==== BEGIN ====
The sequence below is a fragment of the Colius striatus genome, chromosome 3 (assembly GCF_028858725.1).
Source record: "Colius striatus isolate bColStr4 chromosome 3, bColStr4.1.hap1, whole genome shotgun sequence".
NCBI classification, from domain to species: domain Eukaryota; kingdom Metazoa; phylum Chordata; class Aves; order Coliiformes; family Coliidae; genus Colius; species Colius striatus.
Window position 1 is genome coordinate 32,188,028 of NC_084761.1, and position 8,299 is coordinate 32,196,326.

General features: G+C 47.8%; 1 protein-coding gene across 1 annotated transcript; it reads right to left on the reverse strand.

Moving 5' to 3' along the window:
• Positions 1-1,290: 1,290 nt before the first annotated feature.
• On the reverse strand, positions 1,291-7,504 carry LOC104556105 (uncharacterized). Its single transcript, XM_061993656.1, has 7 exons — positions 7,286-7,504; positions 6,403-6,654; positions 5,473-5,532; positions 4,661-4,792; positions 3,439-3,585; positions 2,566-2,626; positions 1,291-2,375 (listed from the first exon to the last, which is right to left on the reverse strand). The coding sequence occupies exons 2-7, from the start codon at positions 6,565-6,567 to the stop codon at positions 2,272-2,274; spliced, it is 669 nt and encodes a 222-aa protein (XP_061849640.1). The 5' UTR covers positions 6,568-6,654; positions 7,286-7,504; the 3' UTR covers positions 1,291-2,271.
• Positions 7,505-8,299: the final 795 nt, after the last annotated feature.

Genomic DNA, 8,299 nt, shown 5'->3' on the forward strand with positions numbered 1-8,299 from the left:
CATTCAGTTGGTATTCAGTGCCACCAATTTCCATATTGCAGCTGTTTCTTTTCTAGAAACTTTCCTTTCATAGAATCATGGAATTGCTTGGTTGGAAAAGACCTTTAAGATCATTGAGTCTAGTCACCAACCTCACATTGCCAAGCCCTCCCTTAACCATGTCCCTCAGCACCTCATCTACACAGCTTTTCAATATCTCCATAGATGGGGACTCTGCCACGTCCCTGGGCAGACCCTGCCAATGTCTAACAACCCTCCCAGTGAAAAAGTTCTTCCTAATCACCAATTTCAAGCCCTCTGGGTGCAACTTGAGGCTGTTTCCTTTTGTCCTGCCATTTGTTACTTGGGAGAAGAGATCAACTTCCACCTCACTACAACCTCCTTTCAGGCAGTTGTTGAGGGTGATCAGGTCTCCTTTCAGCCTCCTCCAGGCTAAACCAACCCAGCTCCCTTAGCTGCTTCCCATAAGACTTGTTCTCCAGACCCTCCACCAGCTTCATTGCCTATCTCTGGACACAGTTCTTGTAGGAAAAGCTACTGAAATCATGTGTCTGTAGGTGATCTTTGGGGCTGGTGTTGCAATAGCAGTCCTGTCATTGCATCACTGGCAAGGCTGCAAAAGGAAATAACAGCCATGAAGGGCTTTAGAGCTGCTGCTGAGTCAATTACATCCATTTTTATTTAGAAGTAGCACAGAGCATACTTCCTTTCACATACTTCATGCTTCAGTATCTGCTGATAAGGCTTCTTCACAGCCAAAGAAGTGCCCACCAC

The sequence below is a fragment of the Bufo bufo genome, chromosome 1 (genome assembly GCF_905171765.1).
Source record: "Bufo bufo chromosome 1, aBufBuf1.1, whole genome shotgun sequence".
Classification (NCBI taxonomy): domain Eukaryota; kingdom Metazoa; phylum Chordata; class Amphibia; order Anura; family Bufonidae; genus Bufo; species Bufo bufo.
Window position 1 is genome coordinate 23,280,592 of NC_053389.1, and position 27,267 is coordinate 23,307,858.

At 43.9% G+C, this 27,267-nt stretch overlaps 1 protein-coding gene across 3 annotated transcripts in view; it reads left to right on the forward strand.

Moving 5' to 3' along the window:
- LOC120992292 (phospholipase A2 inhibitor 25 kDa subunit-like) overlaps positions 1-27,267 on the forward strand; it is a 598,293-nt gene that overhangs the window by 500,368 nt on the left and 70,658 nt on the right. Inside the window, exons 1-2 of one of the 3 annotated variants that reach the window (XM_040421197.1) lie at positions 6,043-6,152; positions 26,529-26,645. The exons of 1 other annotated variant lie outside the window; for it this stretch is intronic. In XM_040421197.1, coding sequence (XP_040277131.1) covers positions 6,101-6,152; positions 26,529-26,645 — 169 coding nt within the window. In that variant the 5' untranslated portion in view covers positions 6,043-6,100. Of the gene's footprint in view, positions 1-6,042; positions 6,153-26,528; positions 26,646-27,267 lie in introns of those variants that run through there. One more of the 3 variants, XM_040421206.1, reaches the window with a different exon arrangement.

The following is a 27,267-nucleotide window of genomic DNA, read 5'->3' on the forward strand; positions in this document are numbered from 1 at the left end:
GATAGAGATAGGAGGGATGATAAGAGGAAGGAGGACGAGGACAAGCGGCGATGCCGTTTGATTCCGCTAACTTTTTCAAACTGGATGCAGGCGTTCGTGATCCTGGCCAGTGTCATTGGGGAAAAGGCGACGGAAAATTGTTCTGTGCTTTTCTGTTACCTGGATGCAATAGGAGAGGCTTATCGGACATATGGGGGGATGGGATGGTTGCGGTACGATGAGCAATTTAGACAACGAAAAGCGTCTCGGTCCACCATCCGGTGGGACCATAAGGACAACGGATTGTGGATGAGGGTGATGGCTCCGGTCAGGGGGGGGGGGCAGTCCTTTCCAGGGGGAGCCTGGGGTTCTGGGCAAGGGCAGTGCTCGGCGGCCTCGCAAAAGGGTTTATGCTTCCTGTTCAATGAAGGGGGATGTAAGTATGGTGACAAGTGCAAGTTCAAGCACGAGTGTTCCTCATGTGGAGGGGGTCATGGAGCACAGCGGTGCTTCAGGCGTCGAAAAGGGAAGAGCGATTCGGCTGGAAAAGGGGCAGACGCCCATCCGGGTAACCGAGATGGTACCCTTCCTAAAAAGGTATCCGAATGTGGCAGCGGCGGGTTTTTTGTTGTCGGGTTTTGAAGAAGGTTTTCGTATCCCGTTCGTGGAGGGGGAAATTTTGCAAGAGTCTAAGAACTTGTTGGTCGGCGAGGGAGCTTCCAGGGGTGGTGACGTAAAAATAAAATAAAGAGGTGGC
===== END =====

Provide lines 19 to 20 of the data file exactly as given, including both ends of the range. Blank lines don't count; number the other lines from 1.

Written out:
The following is a 27,267-nucleotide window of genomic DNA, read 5'->3' on the forward strand; positions in this document are numbered from 1 at the left end:
GATAGAGATAGGAGGGATGATAAGAGGAAGGAGGACGAGGACAAGCGGCGATGCCGTTTGATTCCGCTAACTTTTTCAAACTGGATGCAGGCGTTCGTGATCCTGGCCAGTGTCATTGGGGAAAAGGCGACGGAAAATTGTTCTGTGCTTTTCTGTTACCTGGATGCAATAGGAGAGGCTTATCGGACATATGGGGGGATGGGATGGTTGCGGTACGATGAGCAATTTAGACAACGAAAAGCGTCTCGGTCCACCATCCGGTGGGACCATAAGGACAACGGATTGTGGATGAGGGTGATGGCTCCGGTCAGGGGGGGGGGGCAGTCCTTTCCAGGGGGAGCCTGGGGTTCTGGGCAAGGGCAGTGCTCGGCGGCCTCGCAAAAGGGTTTATGCTTCCTGTTCAATGAAGGGGGATGTAAGTATGGTGACAAGTGCAAGTTCAAGCACGAGTGTTCCTCATGTGGAGGGGGTCATGGAGCACAGCGGTGCTTCAGGCGTCGAAAAGGGAAGAGCGATTCGGCTGGAAAAGGGGCAGACGCCCATCCGGGTAACCGAGATGGTACCCTTCCTAAAAAGGTATCCGAATGTGGCAGCGGCGGGTTTTTTGTTGTCGGGTTTTGAAGAAGGTTTTCGTATCCCGTTCGTGGAGGGGGAAATTTTGCAAGAGTCTAAGAACTTGTTGGTCGGCGAGGGAGCTTCCAGGGGTGGTGACGTAAAAATAAAATAAAGAGGTGGC